Ornamental trees, such as crabapples and chokecherries, are planted in the home landscape for their flowers or colorful foliage. While chiefly ornamental, these trees also produce fruit resembling those on fruit trees. As the fruit matures, questions concerning their edibility often arise.
Fruit from ornamentals, such as crabapples and chokecherries, are not poisonous and can be eaten. In many cases, however, it's not worth the effort. The fruit of many ornamentals is sour or bitter. Some have very small fruit with little flesh or pulp. Others make excellent jellies and preserves. If you decide not to harvest the fruit, they won't be wasted. Birds and other wildlife will eagerly eat the fruit.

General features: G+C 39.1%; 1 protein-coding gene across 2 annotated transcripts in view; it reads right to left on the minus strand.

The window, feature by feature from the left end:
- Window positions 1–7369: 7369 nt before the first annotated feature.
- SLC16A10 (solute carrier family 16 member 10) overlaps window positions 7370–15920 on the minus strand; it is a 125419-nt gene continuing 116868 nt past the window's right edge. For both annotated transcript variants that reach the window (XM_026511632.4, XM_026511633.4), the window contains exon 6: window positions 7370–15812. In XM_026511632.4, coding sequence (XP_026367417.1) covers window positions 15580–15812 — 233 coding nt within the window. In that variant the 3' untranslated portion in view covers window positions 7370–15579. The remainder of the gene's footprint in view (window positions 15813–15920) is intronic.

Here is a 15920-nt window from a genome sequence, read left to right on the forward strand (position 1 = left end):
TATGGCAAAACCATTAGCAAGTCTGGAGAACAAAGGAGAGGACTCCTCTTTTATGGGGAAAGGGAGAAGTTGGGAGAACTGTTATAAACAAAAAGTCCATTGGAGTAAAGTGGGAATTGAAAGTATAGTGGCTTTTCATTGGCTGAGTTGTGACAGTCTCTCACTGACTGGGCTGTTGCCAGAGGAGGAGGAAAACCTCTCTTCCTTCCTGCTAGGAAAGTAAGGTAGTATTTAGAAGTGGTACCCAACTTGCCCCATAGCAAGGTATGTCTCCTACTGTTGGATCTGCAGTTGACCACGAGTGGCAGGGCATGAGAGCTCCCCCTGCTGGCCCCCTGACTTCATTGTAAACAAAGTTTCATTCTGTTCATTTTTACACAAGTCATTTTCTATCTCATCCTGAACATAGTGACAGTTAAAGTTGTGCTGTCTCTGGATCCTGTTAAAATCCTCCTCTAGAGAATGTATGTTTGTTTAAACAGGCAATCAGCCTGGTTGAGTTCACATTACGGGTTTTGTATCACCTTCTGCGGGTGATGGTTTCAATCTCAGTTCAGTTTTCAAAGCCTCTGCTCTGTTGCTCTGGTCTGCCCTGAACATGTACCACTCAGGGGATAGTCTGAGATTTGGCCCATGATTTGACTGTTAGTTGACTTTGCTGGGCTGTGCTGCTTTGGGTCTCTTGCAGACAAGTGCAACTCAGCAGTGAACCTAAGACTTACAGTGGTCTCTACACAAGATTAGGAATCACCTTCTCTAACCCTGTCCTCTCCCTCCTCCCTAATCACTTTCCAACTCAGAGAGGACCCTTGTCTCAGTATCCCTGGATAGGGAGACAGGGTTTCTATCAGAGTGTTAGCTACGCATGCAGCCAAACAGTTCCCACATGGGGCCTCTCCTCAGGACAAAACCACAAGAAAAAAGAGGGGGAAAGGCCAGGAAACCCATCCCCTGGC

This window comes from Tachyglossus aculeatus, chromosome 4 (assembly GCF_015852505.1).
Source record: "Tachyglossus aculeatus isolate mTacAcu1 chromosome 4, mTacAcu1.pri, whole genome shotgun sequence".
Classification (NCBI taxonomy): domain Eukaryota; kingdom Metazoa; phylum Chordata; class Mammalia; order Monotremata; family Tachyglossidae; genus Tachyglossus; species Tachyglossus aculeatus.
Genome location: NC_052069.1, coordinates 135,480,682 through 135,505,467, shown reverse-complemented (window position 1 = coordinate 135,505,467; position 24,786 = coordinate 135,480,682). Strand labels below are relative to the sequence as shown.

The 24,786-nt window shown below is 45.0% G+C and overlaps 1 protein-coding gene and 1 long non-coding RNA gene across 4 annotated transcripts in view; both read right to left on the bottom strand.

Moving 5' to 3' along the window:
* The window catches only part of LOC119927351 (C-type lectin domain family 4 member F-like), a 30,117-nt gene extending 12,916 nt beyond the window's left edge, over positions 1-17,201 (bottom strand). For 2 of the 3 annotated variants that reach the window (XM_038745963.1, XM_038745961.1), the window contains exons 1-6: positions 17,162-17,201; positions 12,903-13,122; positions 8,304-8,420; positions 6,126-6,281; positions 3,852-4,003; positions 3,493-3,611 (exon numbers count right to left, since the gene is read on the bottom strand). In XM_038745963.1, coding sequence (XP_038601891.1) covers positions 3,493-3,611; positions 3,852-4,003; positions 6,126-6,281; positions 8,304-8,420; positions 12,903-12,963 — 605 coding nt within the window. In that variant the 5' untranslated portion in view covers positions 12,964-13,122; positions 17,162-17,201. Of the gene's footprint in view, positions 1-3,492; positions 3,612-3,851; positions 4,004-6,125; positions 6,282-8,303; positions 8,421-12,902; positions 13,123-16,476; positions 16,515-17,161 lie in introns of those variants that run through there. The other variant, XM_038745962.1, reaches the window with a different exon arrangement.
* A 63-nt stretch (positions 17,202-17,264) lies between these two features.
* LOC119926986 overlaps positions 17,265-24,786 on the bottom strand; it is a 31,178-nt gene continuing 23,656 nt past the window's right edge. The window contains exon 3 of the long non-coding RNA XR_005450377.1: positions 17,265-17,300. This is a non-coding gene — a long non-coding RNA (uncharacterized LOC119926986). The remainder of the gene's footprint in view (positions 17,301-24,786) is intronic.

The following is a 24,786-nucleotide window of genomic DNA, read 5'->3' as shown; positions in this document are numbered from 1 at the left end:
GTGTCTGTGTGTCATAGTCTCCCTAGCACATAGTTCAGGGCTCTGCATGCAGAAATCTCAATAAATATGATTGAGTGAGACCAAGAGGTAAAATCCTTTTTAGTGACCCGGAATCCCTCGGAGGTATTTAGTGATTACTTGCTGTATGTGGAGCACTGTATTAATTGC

The crabapple is an example of a common ornamental that also produces edible fruit. Apples and crabapples are differentiated strictly on the size of their fruit. Crabapples are defined as those varieties with fruit 2 inches or less in diameter. Those with larger fruit are apples. The fruit on crabapples vary from yellow to orange to bright red. Some crabapple varieties color and ripen in August, others mature in the fall. (The colorful, persistent fruit of many of the newer crabapple varieties are actually an important ornamental characteristic.) While all crabapple fruit can be used in making jellies and preserves, large-fruited varieties, such as 'Whitney' and 'Chestnut' are the best.
A word of caution. If you are uncertain of the identity of a tree or shrub, don't eat the fruit. It's better to be safe than sorry.
This article originally appeared in the July 18, 1997 issue, p. 113.